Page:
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Medicare Fraud Schemes Bring Jail Time, Admissions, Repayments

Federal law enforcement agencies have taken action against providers participating in Medicare fraud, such as jail time and required repayments.

Medicare fraud schemes bring jail time and repayments

Source: Thinkstock

By Thomas Beaton

- Medicare fraud is always a risk for such a large program, but federal crackdowns on waste, abuse, and improper payments are serving as a stern warning to providers who may be considering taking advantage of the system.  

The Office of the Inspector General, along with other federal law enforcement entities, have recently acted against a number of individuals accused of defrauding the system.

Medicare fraud conspiracy aimed at $19 million in beneficiary referrals

A provider pleaded guilty for defrauding $19 million from Medicare, that also involved three co-conspirators in the Detroit area.

Abdul Haq, 72, of Ypsilanti, Michigan pleaded guilty to one count of conspiracy to commit healthcare fraud before US District Judge Denise Page Hood. The sentencing is scheduled for May 29, 2018.

Haq and other conspirators referred Medicare beneficiaries to certain third-party home health agencies, laboratories and diagnostic providers even though the referrals were medically unnecessary.  

Haq also served as the owner of various pain clinics owned and/or controlled by Mashiyat Rashid, and submitted false and fraudulent enrollment materials to Medicare that did not disclose Rashid’s ownership. It was illegal for Rashid, a non-physician, to own medical clinics under Michigan law.

In total, Haq admitted that he submitted $19,322,846.60 in false claims to Medicare.

The case was investigated by the FBI, HHS-OIG and IRS-CI along with involvement from the Fraud Section’s Medicare Fraud Strike Force.

Million-dollar Medicare defrauding scheme leads to federal prison sentence

An owner of Burbank, CA clinic was sentenced to 37 months in federal prison for a $1 million  Medicare defrauding scheme.

Knarik Vardumyan pleaded guilty in April, and was sentenced by US District Judge Dale S. Fischer, who also ordered Vardumyan to pay $1,711,789 in restitution to CMS.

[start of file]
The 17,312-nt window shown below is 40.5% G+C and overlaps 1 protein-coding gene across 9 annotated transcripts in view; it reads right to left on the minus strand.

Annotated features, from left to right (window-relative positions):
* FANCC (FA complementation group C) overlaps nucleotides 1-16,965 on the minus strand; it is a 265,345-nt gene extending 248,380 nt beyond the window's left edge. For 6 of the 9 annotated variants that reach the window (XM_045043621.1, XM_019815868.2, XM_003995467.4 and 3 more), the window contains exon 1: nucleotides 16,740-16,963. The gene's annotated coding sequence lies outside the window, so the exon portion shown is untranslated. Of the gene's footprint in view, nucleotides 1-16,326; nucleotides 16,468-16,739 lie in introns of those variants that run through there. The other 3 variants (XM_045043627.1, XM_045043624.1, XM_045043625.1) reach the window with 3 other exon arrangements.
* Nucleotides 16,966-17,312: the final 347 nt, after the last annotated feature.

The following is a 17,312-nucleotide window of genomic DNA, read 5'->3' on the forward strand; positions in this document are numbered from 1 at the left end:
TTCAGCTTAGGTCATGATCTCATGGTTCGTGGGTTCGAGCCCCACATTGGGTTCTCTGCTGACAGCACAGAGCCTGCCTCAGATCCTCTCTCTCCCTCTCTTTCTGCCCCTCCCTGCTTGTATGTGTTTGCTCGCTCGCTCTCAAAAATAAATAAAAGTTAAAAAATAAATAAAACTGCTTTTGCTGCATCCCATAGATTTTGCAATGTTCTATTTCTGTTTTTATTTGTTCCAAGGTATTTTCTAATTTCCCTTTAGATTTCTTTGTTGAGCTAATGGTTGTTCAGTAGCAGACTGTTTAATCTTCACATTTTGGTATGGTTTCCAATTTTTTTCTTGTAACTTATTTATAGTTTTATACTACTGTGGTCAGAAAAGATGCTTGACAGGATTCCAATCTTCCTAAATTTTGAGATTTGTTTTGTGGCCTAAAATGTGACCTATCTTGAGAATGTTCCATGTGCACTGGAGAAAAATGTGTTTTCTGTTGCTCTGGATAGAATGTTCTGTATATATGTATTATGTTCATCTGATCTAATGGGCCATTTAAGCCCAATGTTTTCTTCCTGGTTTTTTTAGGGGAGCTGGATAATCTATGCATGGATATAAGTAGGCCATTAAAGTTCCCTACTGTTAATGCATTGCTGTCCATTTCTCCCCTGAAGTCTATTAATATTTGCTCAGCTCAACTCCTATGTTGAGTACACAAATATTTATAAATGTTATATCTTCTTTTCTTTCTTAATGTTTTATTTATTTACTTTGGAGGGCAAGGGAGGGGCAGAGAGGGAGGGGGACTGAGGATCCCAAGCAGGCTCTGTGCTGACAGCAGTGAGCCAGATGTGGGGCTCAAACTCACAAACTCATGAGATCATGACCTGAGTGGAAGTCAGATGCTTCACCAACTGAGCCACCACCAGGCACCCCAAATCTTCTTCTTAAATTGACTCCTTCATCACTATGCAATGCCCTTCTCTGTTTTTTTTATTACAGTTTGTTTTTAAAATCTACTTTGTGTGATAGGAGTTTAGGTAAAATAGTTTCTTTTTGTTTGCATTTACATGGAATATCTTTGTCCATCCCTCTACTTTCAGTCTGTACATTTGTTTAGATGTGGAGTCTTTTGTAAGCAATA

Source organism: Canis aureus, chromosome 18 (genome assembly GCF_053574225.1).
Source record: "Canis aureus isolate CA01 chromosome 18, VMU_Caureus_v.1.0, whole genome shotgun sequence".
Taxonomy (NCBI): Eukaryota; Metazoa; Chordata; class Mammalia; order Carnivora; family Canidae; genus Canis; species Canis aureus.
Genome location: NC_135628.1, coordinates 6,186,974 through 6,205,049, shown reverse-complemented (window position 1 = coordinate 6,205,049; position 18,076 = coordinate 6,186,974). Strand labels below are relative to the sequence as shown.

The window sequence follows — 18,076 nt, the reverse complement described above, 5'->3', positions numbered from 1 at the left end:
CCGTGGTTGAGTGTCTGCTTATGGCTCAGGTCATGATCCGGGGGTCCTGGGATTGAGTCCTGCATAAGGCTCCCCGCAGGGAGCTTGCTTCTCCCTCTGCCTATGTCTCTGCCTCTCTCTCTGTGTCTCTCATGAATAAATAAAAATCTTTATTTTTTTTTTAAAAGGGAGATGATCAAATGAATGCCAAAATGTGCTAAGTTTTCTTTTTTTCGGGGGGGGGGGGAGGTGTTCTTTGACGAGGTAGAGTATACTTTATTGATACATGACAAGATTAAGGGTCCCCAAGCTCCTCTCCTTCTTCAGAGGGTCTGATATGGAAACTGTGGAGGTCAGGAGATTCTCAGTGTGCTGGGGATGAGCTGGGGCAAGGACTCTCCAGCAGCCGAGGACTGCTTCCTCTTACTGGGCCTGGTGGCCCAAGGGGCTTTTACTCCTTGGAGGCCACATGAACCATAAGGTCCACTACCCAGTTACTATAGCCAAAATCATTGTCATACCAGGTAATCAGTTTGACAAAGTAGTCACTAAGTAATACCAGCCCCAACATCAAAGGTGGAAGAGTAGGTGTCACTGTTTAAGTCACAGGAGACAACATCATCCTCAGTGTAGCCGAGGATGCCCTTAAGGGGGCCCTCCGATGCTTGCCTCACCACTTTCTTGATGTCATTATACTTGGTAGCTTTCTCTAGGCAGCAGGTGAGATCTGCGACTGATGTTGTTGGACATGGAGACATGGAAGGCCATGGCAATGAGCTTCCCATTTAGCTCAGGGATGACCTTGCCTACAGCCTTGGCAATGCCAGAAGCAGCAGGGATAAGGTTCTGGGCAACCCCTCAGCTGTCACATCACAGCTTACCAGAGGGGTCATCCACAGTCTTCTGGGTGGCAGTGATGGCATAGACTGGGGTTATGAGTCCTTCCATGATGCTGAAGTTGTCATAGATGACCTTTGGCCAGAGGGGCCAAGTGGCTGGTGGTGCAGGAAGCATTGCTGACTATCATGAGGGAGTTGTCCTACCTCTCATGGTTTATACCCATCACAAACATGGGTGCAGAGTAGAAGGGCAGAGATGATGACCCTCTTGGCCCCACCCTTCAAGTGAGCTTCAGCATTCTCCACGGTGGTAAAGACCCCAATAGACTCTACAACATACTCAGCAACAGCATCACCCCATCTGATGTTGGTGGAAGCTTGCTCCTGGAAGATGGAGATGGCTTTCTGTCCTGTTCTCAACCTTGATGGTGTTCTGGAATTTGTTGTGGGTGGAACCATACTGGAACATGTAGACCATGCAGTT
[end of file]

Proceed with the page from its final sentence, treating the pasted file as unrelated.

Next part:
According to court documents, Vardumyan admitted that she knowingly and unlawfully participated in a scheme to defraud Medicare by billing Medicare for “medically unnecessary office visits and diagnostic tests,” and by arranging “for the issuance of prescriptions and orders for medically unnecessary durable medical equipment” and “home health services.”

Vardumyan also admitted that “many, if not all” of the people who visited the clinic “were brought by co-schemers known as ‘marketers,’ who offered promises of free, medically unnecessary [equipment] or food” to Medicare beneficiaries who willingly attended the clinic.

Law enforcement involved included the FBI, and Assistant US Attorneys Kristen Williams, Cathy J. Ostiller, and Julian André of the Major Frauds Section. Also involved in the prosecution was Assistant United States Attorney Adam P. Schleifer.

Improper billings lead practice to repay NY public payers

A Syracuse Medical practice has agreed to pay approximately $2 million after improperly billing the Medicare program.

New York Anesthesiology Medical Specialties, P.C. d/b/a New York Spine and Wellness Center (New York Spine & Wellness) agreed to pay $1,941,850.29 to resolve claims that it improperly billed for moderate sedation services, announced Acting US Attorney Grant C. Jaquith and New York State Attorney General Eric T. Schneiderman.

During certain procedures, New York Spine & Wellness physicians placed patients under moderate sedation for less than the 16 minute or above required amount of time needed to properly sedate a patient.

The moderate sedation claims were submitted in connection with claims for underlying therapeutic and/or diagnostic services that New York Spine & Wellness also billed and received payments for.

Improperly billed revenues will be returned to public payer programs in the state of New York, as Schneiderman praised law enforcement efforts on this case.

“The agreement represents a win for New Yorkers, ensuring that over $660,000 will be returned to the New York Medicaid Program and that the provider does not improperly bill Medicaid for this service in the future,” said Schneiderman.  “I’m proud of the federal and state collaboration involved in this investigation as we work to protect New York’s taxpayers, and appreciate the provider’s cooperation.”

The investigation and settlement were the result of coordinated efforts from the US Attorney’s Office for the Northern District of New York, the Defense Criminal Investigative Service, the OIG, and the New York State Attorney General’s Office.


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